Prolixity Julien’s #CBR4 Reviews #14 – 19: Dragonfly in Amber, Voyager, Drums of Autumn, The Fiery Cross, A Breath of Snow and Ashes & An Echo in The Bone by Diana Gabaldon
This review concludes my frantic devouring of Diana Gabaldon’s Outlander series. How frantic? When I started this review, it was of books 2 and 3, but now includes the rest of the published series as noted below. I covered book one in a previous effort. The 8th volume, Written in My Own Heart’s Blood, will be released in 2013.
2. Dragonfly in Amber
4. Drums of Autumn
5. The Fiery Cross
6. A Breath of Snow and Ashes
7. An Echo in the Bone
Theoretically, each Outlander book stands alone, but, really, it’s just one very, very long story. Once a reader is drawn into the series (and there is quite a subculture out there), I imagine they are in it for the long haul and not just randomly picking up the books out of order. I also believe that if they do, they will want to go back and find out what they missed. Gabaldon incorporates call backs to situations, conversations, and characters with such aplomb that she must have them planned out several books in advance. Events and references lie dormant for thousands of pages and may be only incidental to the story, but recognizing when these elements are reincorporated brings my reading experience a little extra joy.
In Outlander, Claire Randall was on a second honeymoon with her husband, Frank, in the Scottish Highlands, after a six year separation during World War II. She visited a local henge and through the magic of fiction walked between two standing stones and ended up in the same place, but in 1743 where/when she was taken in by the MacKenzie clan. As an outsider, she was viewed with suspicion and was forced into a protective marriage with the chief’s nephew, Jamie Fraser. What started as a marriage of convenience quickly developed into a profound bond between the two. It is a time of growing political unrest in Scotland leading inexorably to the Jacobite rising of 1745 which ended with the infamous Battle of Culloden. The ensuing books continue to trace their lives and relationships over time.
The historical elements of the books, specifically the day-to-day details, are of particular interest to me. The political elements play out largely as forces beyond the characters’ control, and elaborate machinations interest me neither in fiction, nor in real life. With the time travel element, of immediate import is how a modern person comes to live in the past and must cope with the challenges it presents culturally and practically. Having present day events and traveling with a ‘modern” character back in time gives the reader an anchor in the historical immersion process. It’s a tougher and more restricted world from which none of the inhabitants come away unscathed. Gabaldon’s willingness to subject her characters to the ugliness and strife of the 18th century, as well as its pleasures, holds the books together for me.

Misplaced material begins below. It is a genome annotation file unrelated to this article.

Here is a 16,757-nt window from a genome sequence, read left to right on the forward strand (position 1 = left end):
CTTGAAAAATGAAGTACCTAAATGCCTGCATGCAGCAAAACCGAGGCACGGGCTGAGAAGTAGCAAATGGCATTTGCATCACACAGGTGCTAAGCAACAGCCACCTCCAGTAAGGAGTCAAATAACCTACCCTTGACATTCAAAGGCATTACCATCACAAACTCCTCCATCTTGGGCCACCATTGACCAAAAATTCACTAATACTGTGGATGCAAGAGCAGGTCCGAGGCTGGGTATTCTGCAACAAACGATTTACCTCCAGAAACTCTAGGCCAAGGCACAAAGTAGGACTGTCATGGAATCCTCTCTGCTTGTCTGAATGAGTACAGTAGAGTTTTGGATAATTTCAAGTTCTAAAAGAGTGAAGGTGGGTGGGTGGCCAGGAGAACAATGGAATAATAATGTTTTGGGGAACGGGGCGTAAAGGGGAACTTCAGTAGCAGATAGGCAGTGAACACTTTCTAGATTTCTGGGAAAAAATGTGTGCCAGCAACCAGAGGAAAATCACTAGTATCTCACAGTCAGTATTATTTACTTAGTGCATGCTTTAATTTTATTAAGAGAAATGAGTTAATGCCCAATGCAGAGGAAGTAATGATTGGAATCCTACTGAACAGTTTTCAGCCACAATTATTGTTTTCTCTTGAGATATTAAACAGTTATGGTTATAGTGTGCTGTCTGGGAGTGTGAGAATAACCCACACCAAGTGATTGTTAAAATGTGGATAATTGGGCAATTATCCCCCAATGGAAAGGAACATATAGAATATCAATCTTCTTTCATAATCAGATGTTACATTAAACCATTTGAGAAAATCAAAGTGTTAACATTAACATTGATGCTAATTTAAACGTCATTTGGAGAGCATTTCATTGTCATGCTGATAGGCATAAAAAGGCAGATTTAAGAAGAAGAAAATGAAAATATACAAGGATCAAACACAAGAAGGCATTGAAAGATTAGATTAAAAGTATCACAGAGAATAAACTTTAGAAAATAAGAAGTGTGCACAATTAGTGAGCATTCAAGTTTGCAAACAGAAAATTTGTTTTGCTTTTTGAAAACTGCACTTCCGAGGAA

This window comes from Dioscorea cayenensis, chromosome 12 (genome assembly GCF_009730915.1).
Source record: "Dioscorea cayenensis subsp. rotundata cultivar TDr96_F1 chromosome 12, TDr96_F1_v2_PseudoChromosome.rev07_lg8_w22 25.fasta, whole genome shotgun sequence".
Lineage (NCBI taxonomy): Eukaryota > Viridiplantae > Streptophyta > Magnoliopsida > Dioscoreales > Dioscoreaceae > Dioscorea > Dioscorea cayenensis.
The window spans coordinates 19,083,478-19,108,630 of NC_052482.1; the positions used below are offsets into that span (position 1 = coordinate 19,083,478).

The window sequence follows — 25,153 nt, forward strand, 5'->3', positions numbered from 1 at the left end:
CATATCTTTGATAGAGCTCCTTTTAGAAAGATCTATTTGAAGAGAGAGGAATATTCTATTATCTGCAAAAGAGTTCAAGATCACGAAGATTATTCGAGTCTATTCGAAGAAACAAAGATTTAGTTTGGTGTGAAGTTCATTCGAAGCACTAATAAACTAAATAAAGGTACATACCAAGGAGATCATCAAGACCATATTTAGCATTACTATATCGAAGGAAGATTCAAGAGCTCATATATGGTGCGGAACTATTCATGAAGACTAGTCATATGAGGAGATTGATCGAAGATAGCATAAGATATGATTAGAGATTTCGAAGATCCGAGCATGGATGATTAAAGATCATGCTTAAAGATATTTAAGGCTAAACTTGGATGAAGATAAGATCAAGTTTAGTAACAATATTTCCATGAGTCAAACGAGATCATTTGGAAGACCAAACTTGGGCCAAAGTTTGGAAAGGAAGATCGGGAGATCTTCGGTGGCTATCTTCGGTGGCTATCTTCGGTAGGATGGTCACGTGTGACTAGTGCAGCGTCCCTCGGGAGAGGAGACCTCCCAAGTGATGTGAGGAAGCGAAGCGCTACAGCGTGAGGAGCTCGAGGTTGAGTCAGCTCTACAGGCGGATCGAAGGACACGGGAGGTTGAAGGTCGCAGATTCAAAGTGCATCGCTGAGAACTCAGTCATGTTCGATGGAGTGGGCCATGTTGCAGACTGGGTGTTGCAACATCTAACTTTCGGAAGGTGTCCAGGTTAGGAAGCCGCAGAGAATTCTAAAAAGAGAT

If you are here looking for book recommendations: Read these books. Are they Great Works of Literature? No, but they are engrossing, well-written, and highly entertaining. “Begin at the beginning,” The King said gravely, “and go on till you come to the end: Then stop.”, and wait for the next book to be published. I bought all SEVEN Outlander books in one impetuous and financially guilt-racked gesture while reading volume 3. The large paperback versions. Though they seem perfect for a Kindle given their weight, I needed to have them to hold onto, and it’s a great forearm workout. All my e-reader ever gave me was a numb hand and a serious case of Kindle Klaw™. I’m going to present the books in a kind of review summary/cluster with self-indulgent maundering about them. If you find my company as delightful as I do yours, and laugh in the face of extremely vague spoilers, please follow me to my tiny little blog.